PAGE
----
Today, students are faced with a number of intimidating contradictions. To what degree can we follow our interests in a way that is economically viable? How can the pursuit of knowledge, whose purpose is the overcoming of boundaries and traditional ways of being, function within an institution like the university which increasingly demands the sterilizing commodification of knowledge? Is there a way to appropriate knowledge produced by a system of exploitation towards the project of liberation?
In a large sense, each of the preceding questions can be boiled down to the question of what it means to be a student in an ultimately capitalist institution like the university.
To be such a student is to face a future of uncertainty and poverty. The obscenely rising rates of tuition and in turn, student loans make it seem like we are pouring more into the university than we are given in return. With such a future on the horizon, one can justifiably question the validity of pursuing knowledge at a university. Perhaps expanding our intellectual horizons was from the beginning merely an ornamental indulgence.
This solution will likely sit unsatisfactorily for a great number of students who engage with their respective fields passionately instead of pragmatically, and with good reason. To obtain an education simply for the financial promise it holds is ultimately contradictory to its fundamental purpose of revealing new horizons of possibility.
Yet we must be careful not to analyze the situation too one-sided. As students, the knowledge that we pursue is inseparable from the institutions that we participate in. If there is to be a solution to the apparent contradiction in which we find ourselves, it is imperative that we take both aspects of our education into account.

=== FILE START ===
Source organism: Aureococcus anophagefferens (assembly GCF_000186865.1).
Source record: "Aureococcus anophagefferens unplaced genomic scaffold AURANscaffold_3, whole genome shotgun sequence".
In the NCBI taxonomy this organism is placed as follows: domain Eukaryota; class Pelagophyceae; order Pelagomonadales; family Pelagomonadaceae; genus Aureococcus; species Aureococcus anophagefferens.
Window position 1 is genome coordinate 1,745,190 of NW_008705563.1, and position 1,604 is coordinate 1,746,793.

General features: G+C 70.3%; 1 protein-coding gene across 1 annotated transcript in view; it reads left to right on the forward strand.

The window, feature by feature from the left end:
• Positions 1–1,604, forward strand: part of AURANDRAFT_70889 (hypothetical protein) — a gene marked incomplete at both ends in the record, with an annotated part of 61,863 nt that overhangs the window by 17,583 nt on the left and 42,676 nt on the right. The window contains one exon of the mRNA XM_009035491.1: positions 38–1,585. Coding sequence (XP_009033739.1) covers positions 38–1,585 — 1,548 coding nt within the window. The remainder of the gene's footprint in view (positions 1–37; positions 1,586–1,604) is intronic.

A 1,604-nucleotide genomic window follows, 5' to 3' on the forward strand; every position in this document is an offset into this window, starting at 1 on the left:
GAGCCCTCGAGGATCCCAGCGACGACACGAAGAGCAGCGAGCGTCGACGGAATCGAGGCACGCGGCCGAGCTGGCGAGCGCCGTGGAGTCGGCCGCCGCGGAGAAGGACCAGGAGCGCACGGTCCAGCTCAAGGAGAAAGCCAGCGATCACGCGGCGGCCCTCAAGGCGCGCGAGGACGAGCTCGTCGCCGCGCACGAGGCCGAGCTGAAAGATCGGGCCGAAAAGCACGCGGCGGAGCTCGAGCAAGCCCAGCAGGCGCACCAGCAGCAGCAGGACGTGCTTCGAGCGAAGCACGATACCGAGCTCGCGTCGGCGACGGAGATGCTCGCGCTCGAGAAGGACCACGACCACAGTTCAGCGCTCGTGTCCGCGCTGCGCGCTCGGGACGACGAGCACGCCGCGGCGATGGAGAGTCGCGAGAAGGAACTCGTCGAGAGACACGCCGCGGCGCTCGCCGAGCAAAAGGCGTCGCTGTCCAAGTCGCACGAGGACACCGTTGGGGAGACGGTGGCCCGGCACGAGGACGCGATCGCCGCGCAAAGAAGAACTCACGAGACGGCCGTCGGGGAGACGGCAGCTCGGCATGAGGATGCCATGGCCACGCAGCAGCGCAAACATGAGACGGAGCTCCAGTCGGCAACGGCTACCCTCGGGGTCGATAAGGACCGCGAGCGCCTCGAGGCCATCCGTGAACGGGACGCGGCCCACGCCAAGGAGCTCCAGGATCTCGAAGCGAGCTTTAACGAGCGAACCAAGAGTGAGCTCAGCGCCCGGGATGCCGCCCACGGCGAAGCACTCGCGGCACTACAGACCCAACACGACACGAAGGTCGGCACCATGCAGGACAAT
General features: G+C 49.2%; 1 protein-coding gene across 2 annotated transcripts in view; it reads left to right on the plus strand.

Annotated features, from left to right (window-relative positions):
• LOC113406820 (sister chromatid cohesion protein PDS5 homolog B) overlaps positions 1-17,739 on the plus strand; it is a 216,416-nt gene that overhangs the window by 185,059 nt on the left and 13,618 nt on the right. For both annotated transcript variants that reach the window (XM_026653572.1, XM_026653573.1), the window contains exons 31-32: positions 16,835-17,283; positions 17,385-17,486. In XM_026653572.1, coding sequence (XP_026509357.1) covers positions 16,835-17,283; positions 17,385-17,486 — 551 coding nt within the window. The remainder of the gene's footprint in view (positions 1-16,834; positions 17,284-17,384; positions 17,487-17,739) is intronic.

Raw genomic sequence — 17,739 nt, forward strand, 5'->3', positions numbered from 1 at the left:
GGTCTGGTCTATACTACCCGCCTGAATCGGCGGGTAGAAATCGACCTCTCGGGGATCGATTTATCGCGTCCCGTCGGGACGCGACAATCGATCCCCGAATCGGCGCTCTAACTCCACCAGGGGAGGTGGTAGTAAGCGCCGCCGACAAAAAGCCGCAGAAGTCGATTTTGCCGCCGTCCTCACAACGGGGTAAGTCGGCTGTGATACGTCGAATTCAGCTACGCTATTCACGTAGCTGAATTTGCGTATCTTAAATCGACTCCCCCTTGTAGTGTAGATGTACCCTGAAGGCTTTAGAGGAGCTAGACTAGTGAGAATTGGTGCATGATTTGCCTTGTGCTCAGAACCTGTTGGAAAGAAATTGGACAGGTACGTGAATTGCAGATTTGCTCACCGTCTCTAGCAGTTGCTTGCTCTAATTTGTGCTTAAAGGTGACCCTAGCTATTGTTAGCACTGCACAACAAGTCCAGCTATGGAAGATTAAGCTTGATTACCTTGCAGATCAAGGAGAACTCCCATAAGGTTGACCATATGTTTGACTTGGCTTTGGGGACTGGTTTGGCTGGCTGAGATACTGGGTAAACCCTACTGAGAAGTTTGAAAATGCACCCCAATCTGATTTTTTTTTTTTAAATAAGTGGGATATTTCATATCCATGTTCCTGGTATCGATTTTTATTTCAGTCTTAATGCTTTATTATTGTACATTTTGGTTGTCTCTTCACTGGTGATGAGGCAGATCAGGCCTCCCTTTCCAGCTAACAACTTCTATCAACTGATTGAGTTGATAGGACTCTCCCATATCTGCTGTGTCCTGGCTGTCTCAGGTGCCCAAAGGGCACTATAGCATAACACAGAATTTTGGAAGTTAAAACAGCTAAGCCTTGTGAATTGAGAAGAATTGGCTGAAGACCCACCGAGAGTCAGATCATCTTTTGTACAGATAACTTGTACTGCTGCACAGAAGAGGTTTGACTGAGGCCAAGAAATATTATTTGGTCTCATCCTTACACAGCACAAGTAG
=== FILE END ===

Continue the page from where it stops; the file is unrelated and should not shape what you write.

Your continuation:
What exactly is an institution? An online definition presents it as “an organization, establishment, foundation, society, or the like, devoted to the promotion of a particular cause or program.” Such establishments logically imply explicit boundaries in which to operate.
Knowledge, on the other hand, is flexible. Though this flexibility allows for its utilization by institutional power, it can equally be a tool for freeing ourselves from institutional oppression.
As universities become more privatized and administrative interests become more focused on producing marketable degrees, the space within which students will be encouraged to pursue knowledge will become more narrow.
Yet knowledge has a damaging way of undermining the very forces that seek to put it to use. It is always testing borders, providing a bridge between the exclusionary and the excluded with the power to demolish any illusion of difference between the two.
In the words of the American philosopher John Dewey, “education is not preparation for life; education is life itself.”
Life is a constant process of becoming. It cannot be restrained for long under desolate institutions. It is driven outwards towards its opposite, towards what those who would seek to establish themselves above life seek to exclude. Knowledge is the same in this.
Thus, as the institution’s vision becomes narrower, that which lay outside its line of vision expands to the point of bursting. Our responsibility as students is to accelerate this bursting, to reignite the fires of our passion for knowledge and overcome the limits imposed by institutional interests.
— Brad Waldraff is a philosophy senior